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Health chief says public must keep up sacrifices to drive down infection rate

Paul Reid welcomed the drop in infection rates but said sacrifices must be kept going.

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A social distancing sign in Phoenix Park, Dublin (Aine McMahon/PA)

A social distancing sign in Phoenix Park, Dublin (Aine McMahon/PA)

A social distancing sign in Phoenix Park, Dublin (Aine McMahon/PA)

The chief executive of the Health Service Executive has appealed to the public to keep up their sacrifices to slow the spread of the coronavirus.

Paul Reid tweeted: “I’m always an optimist and all of your sacrifices are helping. They really are. But it is far too early to be a trend. So a special plea to everyone to keep it going. In the HSE, we will continue to scale up to help us tackle the worst, as best we can.”

It comes as experts on the National Public Health Emergency Team welcomed data showing the infection rate has dropped from 33% to 15% since restrictions on public life were first introduced earlier this month.

Leading epidemiologist Professor Philip Nolan said it would be another seven to 10 days before it could be determined whether the latest clampdown on movement, imposed by the Government on Friday night, had helped to further cut the infection rate.

Ireland coronavirus cases and deaths
(PA Graphics)

Ireland’s death toll rose to 54 on Monday, following the report of eight more deaths.

A total of 295 new confirmed cases of Covid-19 were reported in the Republic, the highest daily total so far, bringing the overall number to 2,910.

Monday also saw the Government formalise an agreement with private hospitals to use all of their facilities during the Covid-19 crisis.

Meanwhile, thousands of people who have lost their jobs as a result of the Covid-19 pandemic are due to receive their first benefit payment today.

The Covid-19 Pandemic Unemployment Payment was introduced two weeks ago and 389,000 people applied for the payment.

Dr Gabriel Scally, a public health expert, said that Northern Ireland and the Republic must harmonise their response to Covid-19.

Dr Scally, president of epidemiology and public health at the Royal Society of Medicine in London, said he has concerns about the policy differences between the two jurisdictions.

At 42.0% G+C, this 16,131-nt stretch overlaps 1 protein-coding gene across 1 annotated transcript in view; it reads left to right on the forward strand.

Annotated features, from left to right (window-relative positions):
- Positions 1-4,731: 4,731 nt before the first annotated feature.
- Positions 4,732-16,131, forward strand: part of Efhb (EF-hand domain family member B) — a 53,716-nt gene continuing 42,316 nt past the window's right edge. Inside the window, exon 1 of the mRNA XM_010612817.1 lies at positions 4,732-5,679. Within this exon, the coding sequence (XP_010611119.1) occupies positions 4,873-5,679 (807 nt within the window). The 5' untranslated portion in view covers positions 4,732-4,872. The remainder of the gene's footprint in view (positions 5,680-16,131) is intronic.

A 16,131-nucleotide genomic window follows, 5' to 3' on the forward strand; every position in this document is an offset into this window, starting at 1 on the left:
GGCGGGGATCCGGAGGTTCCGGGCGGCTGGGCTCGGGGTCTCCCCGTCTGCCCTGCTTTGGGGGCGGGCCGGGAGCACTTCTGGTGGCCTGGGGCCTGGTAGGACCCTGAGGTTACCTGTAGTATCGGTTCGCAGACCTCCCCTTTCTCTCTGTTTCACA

Speaking to RTE Radio’s Sean O’Rourke show he added: “My concerns are that we’ve got two different regimes operating in the North and South insofar as this outbreak is concerned.

“Even that issue about isolation times, if you happen to develop symptoms of the coronavirus in Dundalk, you’ll be asked to self-isolate for 14 days. If you develop exactly the same symptoms a few miles away in Newry you’ll be asked to self-isolate for seven days.

“The South has an excellent programme of testing… but in the North they abandoned testing.

New coronavirus cases in Ireland
(PA Graphics)

“There’s no community testing going on so they’re fighting this fire blind.

“These are just some of the big differences.

“It would be nonsense to have restrictions on people coming off planes in Dublin and not have exactly the same restrictions on people coming off planes in Belfast.

“Let’s put all our histories to the side and let’s work on what’s best for the people on the island because we’ve a big advantage on an island, and we will squander that advantage if we don’t take a unified approach to dealing with this problem.

“There’s a huge amount of movement across the border and we can’t have it that the North removes their restrictions at one point and then the South at another point.

“It’s completely out of sync. There really needs to be some North/South harmonisation.

“It’s in everyone’s interests.”

The fuel allowance scheme is being extended for four weeks from April 10 through to May 8 in response to the Covid-19 emergency.

The 24.50 euro per week means-tested allowance is typically available from October to April each year, and had been due to end on April 10.

Social Protection Minister Regina Doherty said it is vital that “older and more vulnerable groups are as comfortable as possible” during the current crisis, as over-70s have been told to cocoon.

She said: “The Covid emergency presents a once-in-a-century challenge to our society and our public services and we are determined that our department does everything we can to meet emerging needs and provide comfort to as many as possible.”

PA